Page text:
Click to copy
Click to copy

Ex-governors Lynch, Merrill speak up for secretary of state

December 3, 2018

CONCORD, N.H. (AP) — A pair of former governors from opposing parties joined other supporters of Secretary of State Bill Gardner to argue that he deserves another term.

Republican Steve Merrill and Democrat John Lynch are among five former governors who are backing Gardner, who is seeking a 22nd term but faces strong opposition from fellow Democrat and former gubernatorial candidate Colin Van Ostern. Gardner has faced criticism for backing Republican-led efforts to tighten voter registration rules and for serving on President Donald Trump’s commission on voter fraud, but his supporters argue he has served the state fairly and well.

“This cannot become a partisan office,” said Lynch, who left office in 2013 after four terms.

Merrill, who served two terms in the 1990s, said the secretary of state shouldn’t be beholden to political interests, both in overseeing elections at the state level and protecting New Hampshire’s first-in-the-nation primary.

“To keep the New Hampshire primary, we need the office of the secretary of state to be above reproach, above question,” he said. “The secretary of state must be bipartisan, in fact, nonpartisan.”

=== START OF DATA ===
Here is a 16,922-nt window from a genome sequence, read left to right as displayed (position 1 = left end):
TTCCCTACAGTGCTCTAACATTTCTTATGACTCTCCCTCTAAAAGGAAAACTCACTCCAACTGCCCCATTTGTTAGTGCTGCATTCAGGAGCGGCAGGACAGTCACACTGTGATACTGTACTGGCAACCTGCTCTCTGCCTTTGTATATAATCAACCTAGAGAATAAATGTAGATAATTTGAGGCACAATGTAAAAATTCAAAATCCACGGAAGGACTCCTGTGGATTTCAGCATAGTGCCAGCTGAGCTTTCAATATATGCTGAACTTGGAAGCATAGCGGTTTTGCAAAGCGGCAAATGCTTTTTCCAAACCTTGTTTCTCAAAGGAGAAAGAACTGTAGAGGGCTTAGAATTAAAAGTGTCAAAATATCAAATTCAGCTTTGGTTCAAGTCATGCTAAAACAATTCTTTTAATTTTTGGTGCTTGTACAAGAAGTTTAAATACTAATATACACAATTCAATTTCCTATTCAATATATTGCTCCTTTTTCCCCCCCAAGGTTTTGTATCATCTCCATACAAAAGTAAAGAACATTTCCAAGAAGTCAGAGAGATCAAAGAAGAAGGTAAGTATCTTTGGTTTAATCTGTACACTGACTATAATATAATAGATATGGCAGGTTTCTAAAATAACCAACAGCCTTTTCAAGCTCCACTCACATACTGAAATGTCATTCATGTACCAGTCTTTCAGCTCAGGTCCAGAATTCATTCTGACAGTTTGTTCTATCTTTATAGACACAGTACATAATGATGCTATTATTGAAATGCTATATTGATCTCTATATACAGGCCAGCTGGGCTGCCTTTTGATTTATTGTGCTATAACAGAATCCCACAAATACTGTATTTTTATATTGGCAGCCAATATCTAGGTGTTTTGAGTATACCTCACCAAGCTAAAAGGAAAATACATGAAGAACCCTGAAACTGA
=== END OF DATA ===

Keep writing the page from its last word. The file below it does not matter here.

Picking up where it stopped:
Van Ostern has argued that Gardner has politicized the office by backing legislation he views as voter suppression, and he promises to fiercely defend New Hampshire’s position in the presidential nominating calendar. Running on a platform of modernizing the office and holding it accountable, he has spent recent days making his case to lawmakers in one-on-one meetings.

“This race is not about endorsements from the past, it’s about ideas for the future, and that’s what I consistently hear from lawmakers of both parties,” he said.

Democrats, who know control both the House and Senate, backed Van Ostern by an overwhelming margin in a non-binding caucus vote earlier this month. The full 424-member Legislature will pick a winner on Wednesday.

All contents © copyright 2019 The Associated Press. All rights reserved.